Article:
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The Challenges and Limitations in India-Iran Relations

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The Challenges and Limitations in India-Iran Relations

Recent U.S. sanctions on an Indian company over dealings with Iran drive home New Delhi’s difficult position.

The Challenges and Limitations in India-Iran Relations
Credit: Depositphotos

India-Iran bilateral relations have been facing several challenges ever since the United States imposed sanctions on Iran after pulling out from the Joint Comprehensive Plan of Action (JCPOA) in 2018. The bilateral energy relations between India and Iran have not yet been restored, despite Indian refiners’ keenness to import oil from Iran. The U.S. sanctions on Iran remain the primary impediment to resuming energy cooperation between both countries.

In a recent attempt to further crack down on entities that enable Iran to trade oil, the United States imposed sanctions on several trading companies. Among those targeted by the U.S. Department of the Treasury was Tibalaji Petrochem Pvt. Ltd., a Mumbai-based petrochemical trading firm. This was the first direct U.S. response penalty toward an Indian firm for engaging in commercial activities with Iran concerning the oil trade.

Per official statements from the U.S. Department of the Treasury, Tibalaji “has purchased millions of dollars’ worth” of Iranian petrochemical and petroleum products from sanctioned Iranian petrochemical broker Triliance, “which were ultimately shipped to India.” As per reports Tibalaji had on several occasions purchased methanol and base oil along with other petrochemical products from Triliance, which brokers the sale of Iranian petrochemical products to international purchasers.

Against the backdrop of the Russia-Ukraine war, India decided to continue its energy ties with Moscow despite the U.S. warnings as New Delhi. In doing so, India wanted to avoid repeating the mistake of abiding by the U.S. sanctions on Iran while China continued to benefit economically by increasing its oil imports from Iran. Earlier, Iran significantly featured in India’s energy basket, as Iranian oil made up nearly 11 percent of India’s overall oil intake. The Indian government, under pressure from the Trump administration, stopped oil imports from Iran in 2019 after the U.S. decision to walk out of the nuclear deal.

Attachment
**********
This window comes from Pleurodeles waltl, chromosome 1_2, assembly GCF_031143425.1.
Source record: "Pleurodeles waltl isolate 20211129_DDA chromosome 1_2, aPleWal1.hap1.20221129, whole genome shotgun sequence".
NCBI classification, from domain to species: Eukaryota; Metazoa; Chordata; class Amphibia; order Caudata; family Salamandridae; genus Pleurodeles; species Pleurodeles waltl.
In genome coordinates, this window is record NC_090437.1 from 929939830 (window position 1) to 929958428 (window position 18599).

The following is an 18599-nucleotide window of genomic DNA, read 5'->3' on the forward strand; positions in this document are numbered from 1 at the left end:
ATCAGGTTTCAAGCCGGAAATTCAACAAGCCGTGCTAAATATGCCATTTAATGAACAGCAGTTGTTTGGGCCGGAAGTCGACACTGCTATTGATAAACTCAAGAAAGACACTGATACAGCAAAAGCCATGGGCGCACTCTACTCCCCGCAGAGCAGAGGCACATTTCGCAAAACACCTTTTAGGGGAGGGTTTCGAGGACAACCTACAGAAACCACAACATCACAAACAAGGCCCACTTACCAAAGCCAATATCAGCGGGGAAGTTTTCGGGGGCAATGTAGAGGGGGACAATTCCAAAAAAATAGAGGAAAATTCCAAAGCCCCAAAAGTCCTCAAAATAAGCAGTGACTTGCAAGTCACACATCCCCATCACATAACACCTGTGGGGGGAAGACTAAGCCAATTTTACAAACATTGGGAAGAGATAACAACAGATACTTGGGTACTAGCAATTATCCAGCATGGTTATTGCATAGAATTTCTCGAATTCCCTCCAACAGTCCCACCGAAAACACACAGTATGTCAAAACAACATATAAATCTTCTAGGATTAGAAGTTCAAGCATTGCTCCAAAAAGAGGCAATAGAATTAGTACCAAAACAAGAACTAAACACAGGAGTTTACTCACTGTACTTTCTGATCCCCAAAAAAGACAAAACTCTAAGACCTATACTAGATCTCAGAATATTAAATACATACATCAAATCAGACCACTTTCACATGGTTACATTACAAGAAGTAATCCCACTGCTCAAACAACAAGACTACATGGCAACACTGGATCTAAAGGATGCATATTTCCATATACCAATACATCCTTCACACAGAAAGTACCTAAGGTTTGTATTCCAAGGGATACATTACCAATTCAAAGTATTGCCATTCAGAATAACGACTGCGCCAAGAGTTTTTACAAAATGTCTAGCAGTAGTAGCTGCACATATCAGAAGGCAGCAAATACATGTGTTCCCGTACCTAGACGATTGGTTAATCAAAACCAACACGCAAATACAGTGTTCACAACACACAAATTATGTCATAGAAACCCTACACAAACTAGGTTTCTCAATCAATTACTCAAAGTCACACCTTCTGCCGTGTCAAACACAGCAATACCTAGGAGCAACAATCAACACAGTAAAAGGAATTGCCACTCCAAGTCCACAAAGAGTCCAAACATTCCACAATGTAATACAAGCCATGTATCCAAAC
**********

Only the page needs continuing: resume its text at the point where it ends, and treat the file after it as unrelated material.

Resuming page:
As the Vienna talks could not deliver any breakthroughs yet, the prospects for a resumed nuclear deal remain uncertain, especially amid several disagreements between Washington and Tehran regarding both the nature and extent of sanctions relief as well as binding guarantees of the longevity of the deal.

As per recent trade reports the U.S., Iraq, Saudi Arabia, and the UAE together make up roughly 63 percent of the total value of Indian crude oil imports. New Delhi now is considering diversifying its oil imports by purchasing fuel from Canada, Gabon, Brazil, Columbia, and Guyana amid the energy market fluctuations since the Russia-Ukraine war. India has expanded its cooperation with Gulf powers in recent years and the strategic partnerships with GCC countries become a critical factor for India to change the status quo engagement with Iran, especially amid lingering regional tensions in the Middle East. The realignment of regional geopolitics post-Abraham Accords further has prompted New Delhi to explore prospects for cooperation with the U.S., Israel, and UAE through minilateral forums like the I2U2 that are rooted in geoeconomic factors.

Amid a severe economic crisis in Iran, the Ebrahim Raisi government has focused more on deepening ties with their regional allies and expanding cooperation in Central Asia. Moreover, Iran’s strategic partnerships with China and Russia have given Tehran further impetus to challenge Washington in the region, and Moscow’s and Beijing’s support remains crucial for both the Iranian economy as well as Iran’s regional power posture. Hence, although New Delhi has followed a balancing act in the Middle East, the evolving geopolitical realignments could pose newer challenges for India to deepen its cooperation with Iran amid escalating tension between Iran and the West and stronger U.S. measures to target entities trading with Iran.

Despite the limitations and challenges, in the current context, New Delhi and Tehran have converging interests in trade and connectivity. Iran’s full membership in the Shanghai Cooperation Organization, where India is also a member, could accentuate mutual efforts to focus on connectivity projects like the Chabahar port, which links with the International North-South Transport Corridor (INSTC).

India and Iran have also been trying to diversify their channels of payment to increase bilateral trade. As per recent reports, the bilateral trade between India and Iran has increased; Iran’s exports to India stood at $361 million during January-July 2022 while it was $267 million during the same period in 2021. India’s exports also saw a 54 percent rise during the first seven months in 2022.

Since the Iranian economy is highly dependent on its oil revenue, the protracted effects of the sanctions will continue to limit Tehran’s economic prospects, especially as recently Iran’s major energy customers like the Chinese teapot refiners also turned to Russia for cheaper oil. Moreover, Iran now faces more Western sanctions as the Iranian regime has become increasingly assertive and violent in its responses to domestic protests.

The Biden administration already faces bipartisan opposition regarding the extent of sanctions relief as a part of any possible nuclear deal. Hence, the prospects for the resumption of oil trade between India and Iran to a large extent would hinge on the outcomes of nuclear negotiations.